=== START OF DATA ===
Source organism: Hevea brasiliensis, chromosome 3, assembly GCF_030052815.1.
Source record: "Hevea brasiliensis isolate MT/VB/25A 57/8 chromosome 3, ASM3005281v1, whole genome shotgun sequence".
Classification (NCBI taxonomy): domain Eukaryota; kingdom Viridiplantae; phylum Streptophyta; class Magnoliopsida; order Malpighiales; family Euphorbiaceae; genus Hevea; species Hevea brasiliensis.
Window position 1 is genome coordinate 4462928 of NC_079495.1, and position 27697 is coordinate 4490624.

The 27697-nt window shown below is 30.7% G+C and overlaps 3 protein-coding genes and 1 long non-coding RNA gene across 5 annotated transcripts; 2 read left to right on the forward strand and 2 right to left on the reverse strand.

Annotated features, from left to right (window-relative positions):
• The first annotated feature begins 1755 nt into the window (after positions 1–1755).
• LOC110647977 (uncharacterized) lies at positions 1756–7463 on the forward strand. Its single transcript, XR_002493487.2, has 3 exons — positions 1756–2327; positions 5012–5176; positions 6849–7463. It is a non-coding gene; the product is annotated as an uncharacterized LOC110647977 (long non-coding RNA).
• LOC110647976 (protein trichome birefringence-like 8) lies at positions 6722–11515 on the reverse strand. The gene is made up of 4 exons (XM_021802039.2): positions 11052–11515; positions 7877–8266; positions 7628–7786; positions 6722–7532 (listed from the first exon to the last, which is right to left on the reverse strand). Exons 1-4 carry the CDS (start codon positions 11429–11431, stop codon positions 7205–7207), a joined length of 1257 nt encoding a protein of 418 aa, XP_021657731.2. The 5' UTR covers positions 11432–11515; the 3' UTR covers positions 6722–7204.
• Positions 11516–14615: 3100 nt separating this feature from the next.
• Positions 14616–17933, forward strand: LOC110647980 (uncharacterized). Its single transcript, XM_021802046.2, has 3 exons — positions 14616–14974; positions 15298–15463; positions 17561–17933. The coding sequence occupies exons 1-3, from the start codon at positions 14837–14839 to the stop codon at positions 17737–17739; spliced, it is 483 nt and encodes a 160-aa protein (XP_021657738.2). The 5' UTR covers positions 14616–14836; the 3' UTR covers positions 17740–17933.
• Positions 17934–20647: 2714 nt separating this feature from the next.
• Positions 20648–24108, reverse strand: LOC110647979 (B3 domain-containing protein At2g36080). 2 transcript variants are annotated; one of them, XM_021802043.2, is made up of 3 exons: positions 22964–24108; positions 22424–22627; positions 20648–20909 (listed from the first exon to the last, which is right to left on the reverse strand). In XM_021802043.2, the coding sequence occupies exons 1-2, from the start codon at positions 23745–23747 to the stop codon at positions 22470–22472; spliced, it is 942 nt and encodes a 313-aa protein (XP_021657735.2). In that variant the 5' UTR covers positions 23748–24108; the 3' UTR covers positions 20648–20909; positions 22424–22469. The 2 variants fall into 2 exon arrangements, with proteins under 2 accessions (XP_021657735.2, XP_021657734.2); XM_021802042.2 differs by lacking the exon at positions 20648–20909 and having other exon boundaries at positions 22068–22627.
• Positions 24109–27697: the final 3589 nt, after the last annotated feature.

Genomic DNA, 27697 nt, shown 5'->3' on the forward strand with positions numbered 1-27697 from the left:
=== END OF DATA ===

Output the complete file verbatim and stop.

Source organism: Hevea brasiliensis, chromosome 3, assembly GCF_030052815.1.
Source record: "Hevea brasiliensis isolate MT/VB/25A 57/8 chromosome 3, ASM3005281v1, whole genome shotgun sequence".
Classification (NCBI taxonomy): domain Eukaryota; kingdom Viridiplantae; phylum Streptophyta; class Magnoliopsida; order Malpighiales; family Euphorbiaceae; genus Hevea; species Hevea brasiliensis.
Window position 1 is genome coordinate 4462928 of NC_079495.1, and position 27697 is coordinate 4490624.

The 27697-nt window shown below is 30.7% G+C and overlaps 3 protein-coding genes and 1 long non-coding RNA gene across 5 annotated transcripts; 2 read left to right on the forward strand and 2 right to left on the reverse strand.

Annotated features, from left to right (window-relative positions):
• The first annotated feature begins 1755 nt into the window (after positions 1–1755).
• LOC110647977 (uncharacterized) lies at positions 1756–7463 on the forward strand. Its single transcript, XR_002493487.2, has 3 exons — positions 1756–2327; positions 5012–5176; positions 6849–7463. It is a non-coding gene; the product is annotated as an uncharacterized LOC110647977 (long non-coding RNA).
• LOC110647976 (protein trichome birefringence-like 8) lies at positions 6722–11515 on the reverse strand. The gene is made up of 4 exons (XM_021802039.2): positions 11052–11515; positions 7877–8266; positions 7628–7786; positions 6722–7532 (listed from the first exon to the last, which is right to left on the reverse strand). Exons 1-4 carry the CDS (start codon positions 11429–11431, stop codon positions 7205–7207), a joined length of 1257 nt encoding a protein of 418 aa, XP_021657731.2. The 5' UTR covers positions 11432–11515; the 3' UTR covers positions 6722–7204.
• Positions 11516–14615: 3100 nt separating this feature from the next.
• Positions 14616–17933, forward strand: LOC110647980 (uncharacterized). Its single transcript, XM_021802046.2, has 3 exons — positions 14616–14974; positions 15298–15463; positions 17561–17933. The coding sequence occupies exons 1-3, from the start codon at positions 14837–14839 to the stop codon at positions 17737–17739; spliced, it is 483 nt and encodes a 160-aa protein (XP_021657738.2). The 5' UTR covers positions 14616–14836; the 3' UTR covers positions 17740–17933.
• Positions 17934–20647: 2714 nt separating this feature from the next.
• Positions 20648–24108, reverse strand: LOC110647979 (B3 domain-containing protein At2g36080). 2 transcript variants are annotated; one of them, XM_021802043.2, is made up of 3 exons: positions 22964–24108; positions 22424–22627; positions 20648–20909 (listed from the first exon to the last, which is right to left on the reverse strand). In XM_021802043.2, the coding sequence occupies exons 1-2, from the start codon at positions 23745–23747 to the stop codon at positions 22470–22472; spliced, it is 942 nt and encodes a 313-aa protein (XP_021657735.2). In that variant the 5' UTR covers positions 23748–24108; the 3' UTR covers positions 20648–20909; positions 22424–22469. The 2 variants fall into 2 exon arrangements, with proteins under 2 accessions (XP_021657735.2, XP_021657734.2); XM_021802042.2 differs by lacking the exon at positions 20648–20909 and having other exon boundaries at positions 22068–22627.
• Positions 24109–27697: the final 3589 nt, after the last annotated feature.

Genomic DNA, 27697 nt, shown 5'->3' on the forward strand with positions numbered 1-27697 from the left: